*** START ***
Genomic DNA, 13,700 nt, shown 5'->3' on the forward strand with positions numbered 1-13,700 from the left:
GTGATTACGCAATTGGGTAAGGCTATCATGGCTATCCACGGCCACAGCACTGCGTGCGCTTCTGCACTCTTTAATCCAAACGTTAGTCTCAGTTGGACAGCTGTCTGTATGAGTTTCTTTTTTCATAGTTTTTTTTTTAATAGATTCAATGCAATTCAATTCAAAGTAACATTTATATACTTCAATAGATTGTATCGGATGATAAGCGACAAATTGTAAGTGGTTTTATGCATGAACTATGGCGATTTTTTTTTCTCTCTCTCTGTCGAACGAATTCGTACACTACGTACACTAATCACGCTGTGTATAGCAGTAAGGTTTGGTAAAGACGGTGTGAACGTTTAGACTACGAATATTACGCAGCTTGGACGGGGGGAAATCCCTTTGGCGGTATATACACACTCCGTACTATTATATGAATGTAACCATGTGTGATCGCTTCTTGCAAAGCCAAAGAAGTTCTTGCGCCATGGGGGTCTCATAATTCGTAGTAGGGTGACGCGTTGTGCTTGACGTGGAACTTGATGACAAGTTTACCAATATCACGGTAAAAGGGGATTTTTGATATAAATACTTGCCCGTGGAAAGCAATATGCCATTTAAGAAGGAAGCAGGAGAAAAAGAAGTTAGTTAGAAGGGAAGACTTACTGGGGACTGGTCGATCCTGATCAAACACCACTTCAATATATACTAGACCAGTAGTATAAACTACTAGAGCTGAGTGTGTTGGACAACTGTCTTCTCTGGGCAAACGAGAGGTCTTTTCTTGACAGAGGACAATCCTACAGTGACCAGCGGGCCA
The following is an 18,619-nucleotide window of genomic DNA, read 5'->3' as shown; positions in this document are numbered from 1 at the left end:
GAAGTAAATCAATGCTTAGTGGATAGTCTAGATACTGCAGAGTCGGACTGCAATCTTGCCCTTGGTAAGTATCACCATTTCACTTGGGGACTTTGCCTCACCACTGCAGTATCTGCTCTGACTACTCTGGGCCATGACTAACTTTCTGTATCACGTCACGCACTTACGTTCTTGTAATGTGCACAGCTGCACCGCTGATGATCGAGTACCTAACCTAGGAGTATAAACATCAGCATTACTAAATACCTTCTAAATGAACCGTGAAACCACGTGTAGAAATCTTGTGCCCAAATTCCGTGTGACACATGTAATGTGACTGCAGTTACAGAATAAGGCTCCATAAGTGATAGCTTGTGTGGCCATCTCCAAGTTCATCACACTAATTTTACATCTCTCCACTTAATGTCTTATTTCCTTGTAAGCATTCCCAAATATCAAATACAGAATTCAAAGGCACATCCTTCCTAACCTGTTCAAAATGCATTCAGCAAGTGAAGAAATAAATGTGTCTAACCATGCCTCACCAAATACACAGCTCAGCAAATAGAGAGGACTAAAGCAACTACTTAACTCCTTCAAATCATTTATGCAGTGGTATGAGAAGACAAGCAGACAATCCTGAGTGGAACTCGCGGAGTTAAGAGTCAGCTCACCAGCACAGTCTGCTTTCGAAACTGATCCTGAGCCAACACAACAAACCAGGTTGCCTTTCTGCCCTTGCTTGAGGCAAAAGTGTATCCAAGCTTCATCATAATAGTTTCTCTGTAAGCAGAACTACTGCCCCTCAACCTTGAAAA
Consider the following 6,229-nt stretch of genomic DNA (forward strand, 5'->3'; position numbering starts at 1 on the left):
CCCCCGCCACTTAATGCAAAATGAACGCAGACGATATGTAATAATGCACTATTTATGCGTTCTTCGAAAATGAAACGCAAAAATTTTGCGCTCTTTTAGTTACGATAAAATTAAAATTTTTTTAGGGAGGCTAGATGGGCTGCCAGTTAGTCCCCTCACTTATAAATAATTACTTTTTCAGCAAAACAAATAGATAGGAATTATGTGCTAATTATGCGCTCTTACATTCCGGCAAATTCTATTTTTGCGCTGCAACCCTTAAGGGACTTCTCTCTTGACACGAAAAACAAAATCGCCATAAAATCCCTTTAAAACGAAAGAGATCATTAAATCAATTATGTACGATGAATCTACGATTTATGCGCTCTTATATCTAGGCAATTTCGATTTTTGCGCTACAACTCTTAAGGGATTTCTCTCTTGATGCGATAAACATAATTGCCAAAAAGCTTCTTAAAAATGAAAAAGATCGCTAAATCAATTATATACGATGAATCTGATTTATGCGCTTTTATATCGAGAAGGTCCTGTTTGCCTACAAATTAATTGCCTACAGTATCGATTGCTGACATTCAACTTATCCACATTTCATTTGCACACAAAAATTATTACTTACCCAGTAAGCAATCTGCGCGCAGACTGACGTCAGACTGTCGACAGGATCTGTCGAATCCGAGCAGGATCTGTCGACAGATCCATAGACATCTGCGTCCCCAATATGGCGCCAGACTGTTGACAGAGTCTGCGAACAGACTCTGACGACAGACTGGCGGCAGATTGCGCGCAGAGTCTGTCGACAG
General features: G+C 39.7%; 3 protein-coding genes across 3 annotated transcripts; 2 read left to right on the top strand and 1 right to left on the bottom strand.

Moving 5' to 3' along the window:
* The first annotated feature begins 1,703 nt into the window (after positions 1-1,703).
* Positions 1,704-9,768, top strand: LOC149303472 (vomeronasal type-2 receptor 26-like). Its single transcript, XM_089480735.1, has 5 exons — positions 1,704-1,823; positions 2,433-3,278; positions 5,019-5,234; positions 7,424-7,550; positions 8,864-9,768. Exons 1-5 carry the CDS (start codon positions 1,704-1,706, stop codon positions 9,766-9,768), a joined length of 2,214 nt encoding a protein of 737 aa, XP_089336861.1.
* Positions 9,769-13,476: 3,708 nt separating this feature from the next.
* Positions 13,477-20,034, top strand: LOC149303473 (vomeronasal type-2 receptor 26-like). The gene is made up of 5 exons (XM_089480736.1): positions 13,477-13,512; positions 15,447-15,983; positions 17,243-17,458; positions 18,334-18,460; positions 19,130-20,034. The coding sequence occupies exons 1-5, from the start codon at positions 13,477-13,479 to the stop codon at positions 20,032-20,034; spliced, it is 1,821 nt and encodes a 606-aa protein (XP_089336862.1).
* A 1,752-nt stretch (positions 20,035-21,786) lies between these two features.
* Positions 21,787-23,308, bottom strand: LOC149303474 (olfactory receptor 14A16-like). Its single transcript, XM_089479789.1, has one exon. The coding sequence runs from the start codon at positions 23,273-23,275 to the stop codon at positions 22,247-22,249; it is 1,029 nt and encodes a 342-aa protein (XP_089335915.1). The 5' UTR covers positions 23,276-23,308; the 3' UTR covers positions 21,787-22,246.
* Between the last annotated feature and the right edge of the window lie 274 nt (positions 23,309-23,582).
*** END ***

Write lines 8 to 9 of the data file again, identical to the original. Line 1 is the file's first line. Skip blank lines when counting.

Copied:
Moving 5' to 3' along the window:
* The first annotated feature begins 1,703 nt into the window (after positions 1-1,703).